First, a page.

A 1700 year old archeological site was found in the borough of Kemalpaşa in Izmir. The antique Roman city, which was accidentally unearthed during construction in the warehouse of a private firm, attracts attention with its rich mosaics.
During drillings inside a warehouse of a local company in the borough of Kemalpaşa a historical treasure was found. Mosaics that could be called the Zeugma of the West were unearthed at the site which is believed to be an antique Roman city from 4th century A.D.
The discovery of the antique city, which is described as “joyful news that will excite the world” by the Minister of Culture and Tourism Ertuğrul Günay, was cause for much excitement.
When mosaics were found in 6 rooms of the 11 room villa, excavations were accelerated. Cultural Assets and Museums General Manager Osman Murat Süslü, who introduced the findings to the press after the salvage excavations, said “We know that there are lost cities in Anatolia. After research, we will know which lost city this one is.”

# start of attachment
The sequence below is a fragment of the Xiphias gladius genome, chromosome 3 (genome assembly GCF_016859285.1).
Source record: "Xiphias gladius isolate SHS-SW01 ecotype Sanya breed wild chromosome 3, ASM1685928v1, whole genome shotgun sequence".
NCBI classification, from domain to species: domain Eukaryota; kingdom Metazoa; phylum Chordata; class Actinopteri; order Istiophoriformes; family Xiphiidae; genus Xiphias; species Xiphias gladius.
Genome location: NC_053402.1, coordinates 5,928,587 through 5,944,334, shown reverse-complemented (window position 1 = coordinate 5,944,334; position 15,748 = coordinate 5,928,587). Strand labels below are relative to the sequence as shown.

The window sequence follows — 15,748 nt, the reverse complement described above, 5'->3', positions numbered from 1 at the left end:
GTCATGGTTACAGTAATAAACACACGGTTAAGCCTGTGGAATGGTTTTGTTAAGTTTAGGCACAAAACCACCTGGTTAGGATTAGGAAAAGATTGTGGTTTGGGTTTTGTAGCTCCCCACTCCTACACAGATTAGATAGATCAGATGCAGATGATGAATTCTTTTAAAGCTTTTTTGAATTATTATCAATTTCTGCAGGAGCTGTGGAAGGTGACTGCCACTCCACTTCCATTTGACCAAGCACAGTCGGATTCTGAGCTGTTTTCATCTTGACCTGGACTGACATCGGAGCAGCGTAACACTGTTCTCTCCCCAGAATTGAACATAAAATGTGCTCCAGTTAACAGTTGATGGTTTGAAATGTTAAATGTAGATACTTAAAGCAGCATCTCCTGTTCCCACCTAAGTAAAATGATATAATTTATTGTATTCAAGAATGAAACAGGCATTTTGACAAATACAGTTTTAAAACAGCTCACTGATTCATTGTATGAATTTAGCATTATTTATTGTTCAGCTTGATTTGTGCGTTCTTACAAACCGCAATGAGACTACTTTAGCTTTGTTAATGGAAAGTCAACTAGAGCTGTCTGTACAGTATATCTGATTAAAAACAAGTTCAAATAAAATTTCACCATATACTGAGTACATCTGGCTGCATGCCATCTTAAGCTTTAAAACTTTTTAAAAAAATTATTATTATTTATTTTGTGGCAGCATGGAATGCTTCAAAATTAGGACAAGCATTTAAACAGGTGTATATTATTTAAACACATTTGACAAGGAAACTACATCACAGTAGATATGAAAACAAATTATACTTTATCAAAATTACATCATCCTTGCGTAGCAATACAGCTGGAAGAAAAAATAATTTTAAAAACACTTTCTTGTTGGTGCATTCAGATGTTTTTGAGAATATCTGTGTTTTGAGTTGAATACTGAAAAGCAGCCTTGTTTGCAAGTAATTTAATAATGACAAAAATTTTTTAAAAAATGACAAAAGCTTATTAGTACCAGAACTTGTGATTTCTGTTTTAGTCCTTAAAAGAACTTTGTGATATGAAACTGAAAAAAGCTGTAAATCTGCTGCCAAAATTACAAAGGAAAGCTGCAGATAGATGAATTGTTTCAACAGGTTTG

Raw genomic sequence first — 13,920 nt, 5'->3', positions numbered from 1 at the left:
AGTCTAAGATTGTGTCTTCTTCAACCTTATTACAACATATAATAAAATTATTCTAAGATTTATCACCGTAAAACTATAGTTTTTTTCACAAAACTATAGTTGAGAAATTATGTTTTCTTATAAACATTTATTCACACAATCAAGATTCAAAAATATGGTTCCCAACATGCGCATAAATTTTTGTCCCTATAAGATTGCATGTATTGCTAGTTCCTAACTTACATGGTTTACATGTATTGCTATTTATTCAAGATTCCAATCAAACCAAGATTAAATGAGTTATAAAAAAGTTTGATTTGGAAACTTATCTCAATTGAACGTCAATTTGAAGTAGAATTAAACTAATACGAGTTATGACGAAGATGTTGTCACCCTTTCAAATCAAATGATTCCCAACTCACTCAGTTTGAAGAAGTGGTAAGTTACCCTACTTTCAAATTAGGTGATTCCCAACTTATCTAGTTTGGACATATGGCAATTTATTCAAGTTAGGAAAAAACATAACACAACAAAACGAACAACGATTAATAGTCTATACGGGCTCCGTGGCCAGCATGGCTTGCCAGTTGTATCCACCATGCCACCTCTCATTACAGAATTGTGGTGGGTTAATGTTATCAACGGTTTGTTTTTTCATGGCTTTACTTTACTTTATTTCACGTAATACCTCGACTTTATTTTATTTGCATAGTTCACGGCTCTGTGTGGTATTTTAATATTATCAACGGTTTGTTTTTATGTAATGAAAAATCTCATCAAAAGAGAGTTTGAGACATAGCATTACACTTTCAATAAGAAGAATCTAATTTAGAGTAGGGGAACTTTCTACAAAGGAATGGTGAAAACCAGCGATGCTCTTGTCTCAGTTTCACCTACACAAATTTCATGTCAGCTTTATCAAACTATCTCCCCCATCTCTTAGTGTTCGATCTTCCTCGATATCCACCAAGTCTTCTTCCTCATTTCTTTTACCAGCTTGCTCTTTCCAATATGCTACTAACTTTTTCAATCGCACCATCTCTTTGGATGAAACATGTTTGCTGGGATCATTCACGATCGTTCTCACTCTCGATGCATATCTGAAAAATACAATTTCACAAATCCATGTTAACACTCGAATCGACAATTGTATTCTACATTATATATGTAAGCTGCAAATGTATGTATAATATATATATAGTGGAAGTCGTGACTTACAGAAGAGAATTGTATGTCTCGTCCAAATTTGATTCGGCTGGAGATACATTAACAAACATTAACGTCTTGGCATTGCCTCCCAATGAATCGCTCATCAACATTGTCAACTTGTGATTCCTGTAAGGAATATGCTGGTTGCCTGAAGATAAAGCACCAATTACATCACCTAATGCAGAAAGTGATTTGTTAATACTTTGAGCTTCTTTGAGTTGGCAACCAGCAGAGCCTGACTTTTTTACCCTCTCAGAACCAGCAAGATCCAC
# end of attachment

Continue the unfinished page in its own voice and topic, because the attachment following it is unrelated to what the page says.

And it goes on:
4th century A.D.
Süslü, who pointed out that they had come across dense archeological traces in the first days of September during drills inside the warehouse of a private company, said that the museum had begun salvage excavations and that they had come across cultural layers dating back to 4th century A.D. late Roman and Byzantine periods.
Süslü, who stated that they had found a villa complex within a 550 square meter area, said that this pointed out that the area had modern buildings. He continued by saying that the walls of the villa were 103-105 centimeter high and that mosaics were found in 6 of the 11 rooms. Süslü, who said that animals such as panthers, tigers and various plants were depicted on the 57 square meter mosaic and this was unusually for this geography, added that coloring was done with natural materials. Süslü, who added that he was happy to have found such an area in Kemalpaşa, said “We could call it the Zeugma of the West. The area doesn’t only include the villa, I am sure we will find other structures and rich assets after excavations.”
Süslü, who stated that 22 excavations were done each year in the area, warned people about smuggling historical artifacts. Süslü, who said that illegal excavations were their biggest problem, said that they were trying to bring back smuggled items from foreign countries and they were succeeding in recent years. Süslü, who urged locals to report people who smuggled historical artifacts and said “We will handsomely pay citizens who find historical artifacts”